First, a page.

- The Washington Times - Sunday, October 7, 2012

Robert Griffin III lay prone on the soggy FedEx Field playing surface on Sunday as the seconds passed. One, two, three … still no movement.

Finally, he stood, woozy and staggering a bit. Athletic trainers arrived. Eventually, they asked him the simplest of questions.

What was the score? What quarter was it? Easy for any lucid person inside FedEx Field on Sunday. But when Griffin could not produce the correct answers, one of the Washington Redskins‘ greatest fears became reality.

In just his 19th quarter of professional football, Griffin, Washington’s star quarterback, had experienced the one — the hit from which he could not pop up from the turf, an impact great enough to force him out of a game.

The Redskins‘ face of the franchise, the lifeblood of their offense, was concussed. Griffin was just trying to make one of his typical electrifying plays. Instead, he missed the decisive moments of Washington’s 24-17 loss to Atlanta, which included two interceptions by his replacement, fourth-round rookie Kirk Cousins.

Falcons tight end Tony Gonzalez (88) hauls in a second-quarter touchdown. (Andrew Harnik/The Washington Times)
Falcons tight end Tony Gonzalez (88) hauls in a second-quarter touchdown. (Andrew ... more >

And so the Redskins (2-3) not only lost another winnable game, they proceed without immediately knowing when Griffin will return to the field.

“Thank you for all the prayers & support,” Griffin tweeted at 7:04 p.m. Sunday. “I’m ok and I think after all the testing I will play next week.”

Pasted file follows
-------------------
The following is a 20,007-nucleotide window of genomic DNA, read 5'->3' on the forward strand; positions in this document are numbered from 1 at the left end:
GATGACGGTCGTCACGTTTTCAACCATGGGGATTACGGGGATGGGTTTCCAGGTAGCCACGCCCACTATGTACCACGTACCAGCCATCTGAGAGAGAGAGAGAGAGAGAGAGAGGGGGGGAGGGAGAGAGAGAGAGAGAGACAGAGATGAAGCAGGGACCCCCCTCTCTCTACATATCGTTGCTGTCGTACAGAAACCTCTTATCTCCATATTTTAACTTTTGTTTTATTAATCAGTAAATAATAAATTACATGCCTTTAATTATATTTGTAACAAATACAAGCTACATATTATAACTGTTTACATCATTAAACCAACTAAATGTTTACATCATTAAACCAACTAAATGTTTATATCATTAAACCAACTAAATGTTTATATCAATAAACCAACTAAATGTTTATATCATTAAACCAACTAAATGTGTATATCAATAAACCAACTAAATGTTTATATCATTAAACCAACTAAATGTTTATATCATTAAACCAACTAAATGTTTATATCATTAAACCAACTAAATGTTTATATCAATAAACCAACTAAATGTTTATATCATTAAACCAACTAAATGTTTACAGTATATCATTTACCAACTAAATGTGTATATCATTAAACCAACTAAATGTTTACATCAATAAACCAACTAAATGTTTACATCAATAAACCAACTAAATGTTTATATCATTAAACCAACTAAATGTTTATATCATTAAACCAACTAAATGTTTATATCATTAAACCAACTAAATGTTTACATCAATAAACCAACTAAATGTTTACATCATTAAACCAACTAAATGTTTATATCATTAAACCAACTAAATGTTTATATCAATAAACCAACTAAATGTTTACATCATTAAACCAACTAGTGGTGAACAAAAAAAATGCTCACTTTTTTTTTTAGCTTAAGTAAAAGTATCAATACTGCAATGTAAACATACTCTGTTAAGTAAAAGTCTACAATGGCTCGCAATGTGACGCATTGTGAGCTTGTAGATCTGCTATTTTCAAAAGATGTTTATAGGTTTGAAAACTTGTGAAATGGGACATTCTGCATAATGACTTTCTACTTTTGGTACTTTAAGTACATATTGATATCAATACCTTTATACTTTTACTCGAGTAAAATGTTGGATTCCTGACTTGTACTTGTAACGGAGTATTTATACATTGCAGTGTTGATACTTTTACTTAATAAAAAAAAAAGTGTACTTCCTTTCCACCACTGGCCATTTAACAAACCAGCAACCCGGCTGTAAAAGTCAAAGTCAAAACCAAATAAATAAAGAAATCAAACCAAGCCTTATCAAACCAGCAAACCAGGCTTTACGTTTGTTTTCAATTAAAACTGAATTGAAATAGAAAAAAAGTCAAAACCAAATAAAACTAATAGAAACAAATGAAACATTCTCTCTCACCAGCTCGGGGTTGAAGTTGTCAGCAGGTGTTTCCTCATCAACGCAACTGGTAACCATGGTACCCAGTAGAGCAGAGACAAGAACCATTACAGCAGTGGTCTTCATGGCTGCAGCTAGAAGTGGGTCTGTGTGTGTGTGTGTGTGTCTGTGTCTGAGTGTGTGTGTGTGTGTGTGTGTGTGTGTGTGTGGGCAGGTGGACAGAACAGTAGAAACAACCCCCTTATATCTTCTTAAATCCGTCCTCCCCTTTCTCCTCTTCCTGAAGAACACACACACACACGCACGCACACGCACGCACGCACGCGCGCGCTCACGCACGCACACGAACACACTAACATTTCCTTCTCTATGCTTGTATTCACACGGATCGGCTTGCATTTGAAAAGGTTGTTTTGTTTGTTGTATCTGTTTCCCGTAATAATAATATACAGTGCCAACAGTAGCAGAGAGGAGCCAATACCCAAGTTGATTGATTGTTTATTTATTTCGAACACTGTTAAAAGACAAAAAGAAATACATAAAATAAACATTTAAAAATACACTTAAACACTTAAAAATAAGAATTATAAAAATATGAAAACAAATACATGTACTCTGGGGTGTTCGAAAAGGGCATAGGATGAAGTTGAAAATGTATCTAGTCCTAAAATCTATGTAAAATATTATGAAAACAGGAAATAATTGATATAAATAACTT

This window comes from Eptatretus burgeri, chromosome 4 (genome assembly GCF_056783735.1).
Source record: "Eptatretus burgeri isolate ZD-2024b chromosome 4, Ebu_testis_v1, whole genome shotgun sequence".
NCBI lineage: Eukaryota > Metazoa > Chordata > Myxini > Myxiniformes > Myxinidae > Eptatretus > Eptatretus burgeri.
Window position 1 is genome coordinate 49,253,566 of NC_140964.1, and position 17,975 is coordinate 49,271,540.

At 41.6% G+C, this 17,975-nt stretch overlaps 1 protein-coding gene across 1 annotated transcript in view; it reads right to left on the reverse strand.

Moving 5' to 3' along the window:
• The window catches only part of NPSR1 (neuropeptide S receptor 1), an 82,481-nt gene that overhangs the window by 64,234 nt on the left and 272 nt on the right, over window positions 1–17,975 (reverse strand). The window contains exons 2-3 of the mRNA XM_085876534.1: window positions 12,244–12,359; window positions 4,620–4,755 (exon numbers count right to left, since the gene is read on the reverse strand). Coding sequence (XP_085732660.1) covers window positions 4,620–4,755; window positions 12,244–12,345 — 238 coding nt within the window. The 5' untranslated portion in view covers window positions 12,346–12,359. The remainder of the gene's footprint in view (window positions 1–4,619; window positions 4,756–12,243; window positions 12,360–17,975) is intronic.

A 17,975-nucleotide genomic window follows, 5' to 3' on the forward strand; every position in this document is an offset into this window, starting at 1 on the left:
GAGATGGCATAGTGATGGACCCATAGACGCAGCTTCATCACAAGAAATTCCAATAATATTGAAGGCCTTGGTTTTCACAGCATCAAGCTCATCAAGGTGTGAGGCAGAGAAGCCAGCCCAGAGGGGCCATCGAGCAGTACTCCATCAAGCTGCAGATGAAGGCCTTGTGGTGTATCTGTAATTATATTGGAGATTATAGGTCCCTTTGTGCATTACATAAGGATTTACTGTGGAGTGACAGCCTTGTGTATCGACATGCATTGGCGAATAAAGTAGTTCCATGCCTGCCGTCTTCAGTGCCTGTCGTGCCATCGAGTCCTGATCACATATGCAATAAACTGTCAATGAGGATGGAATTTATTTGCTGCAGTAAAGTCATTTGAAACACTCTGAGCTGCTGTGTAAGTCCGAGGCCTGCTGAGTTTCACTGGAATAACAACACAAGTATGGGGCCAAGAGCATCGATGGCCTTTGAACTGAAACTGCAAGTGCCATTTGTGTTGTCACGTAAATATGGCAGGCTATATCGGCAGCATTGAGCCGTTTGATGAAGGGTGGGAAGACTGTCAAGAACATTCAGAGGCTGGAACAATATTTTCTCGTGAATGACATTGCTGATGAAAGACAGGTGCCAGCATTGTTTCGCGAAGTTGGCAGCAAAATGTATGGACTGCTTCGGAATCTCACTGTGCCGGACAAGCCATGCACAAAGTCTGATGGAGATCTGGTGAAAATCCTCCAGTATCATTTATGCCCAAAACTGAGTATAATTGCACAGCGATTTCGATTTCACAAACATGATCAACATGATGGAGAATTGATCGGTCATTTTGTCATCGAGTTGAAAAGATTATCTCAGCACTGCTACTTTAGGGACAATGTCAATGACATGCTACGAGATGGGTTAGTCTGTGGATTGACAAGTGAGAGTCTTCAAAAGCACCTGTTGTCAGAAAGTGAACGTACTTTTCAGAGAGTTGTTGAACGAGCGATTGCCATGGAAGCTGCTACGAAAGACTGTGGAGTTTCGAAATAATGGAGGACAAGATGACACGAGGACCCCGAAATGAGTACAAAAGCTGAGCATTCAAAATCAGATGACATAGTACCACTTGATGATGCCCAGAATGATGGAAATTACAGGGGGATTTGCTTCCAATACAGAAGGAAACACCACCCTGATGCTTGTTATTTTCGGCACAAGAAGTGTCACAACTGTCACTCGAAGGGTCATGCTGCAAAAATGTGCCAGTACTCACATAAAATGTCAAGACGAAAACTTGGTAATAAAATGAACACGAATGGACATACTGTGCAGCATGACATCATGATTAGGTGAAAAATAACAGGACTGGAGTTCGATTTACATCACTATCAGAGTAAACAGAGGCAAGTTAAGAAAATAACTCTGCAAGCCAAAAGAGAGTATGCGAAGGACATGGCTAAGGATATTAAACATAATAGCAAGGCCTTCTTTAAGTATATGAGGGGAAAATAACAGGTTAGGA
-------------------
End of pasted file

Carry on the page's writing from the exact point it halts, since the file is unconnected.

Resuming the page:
Griffin, per NFL protocol, must pass a series of concussion tests before he can resume playing. Coach Mike Shanahan called it a “mild” concussion, so the team is optimistic he won’t miss much time.

Whenever Griffin plays again, though, he will be armed with experience the Redskins hoped he would avoid but figured he would acquire at some point. In fact, the hit could very well be a seminal moment in his career.

“We talked about protecting yourself,” Shanahan said. “Every game he goes in, he’s going to learn, and that’s why it takes you two to three years to really feel comfortable with [defenses] that can play in the NFL, to slow the game down a little bit.”

Griffin did not speak to reporters following the game, which is in line with NFL protocol for a player who has suffered a concussion. Cousins after the game discussed his interceptions with reporters just a few feet from Griffin’s empty locker.

Griffin’s exposure to contact has been a major issue as the Redskins learn to deploy their multitalented weapon on the rest of the NFL. He had been contacted to ground 64 times in four games entering Sunday. It seemed only a matter of time before he took the type of vicious hit he absorbed late in the third quarter Sunday.

On third and goal from the Falcons’ 4, with the score 7-7, Griffin dropped back to pass. He extended the play by escaping the pocket to the right. He got past defensive end Jonathan Babineaux but slipped as he tried to plant and surge forward. Linebacker Sean Weatherspoon drilled Griffin, and his head snapped back into Babineaux.

The Redskins have preached to Griffin the importance of sliding to avoid contact. But with the goal line almost within reach, it goes against Griffin’s competitive nature to give himself up on the play. Maybe, then, the hit will benefit Griffin in the long run.

“Hopefully, he’s able to come back and not take any more shots like that,” linebacker Lorenzo Alexander said. “We can’t have a guy like him out, and any type of concussion is serious business beyond football. Hopefully, he learns from it by throwing the ball away and not taking shots like that.”

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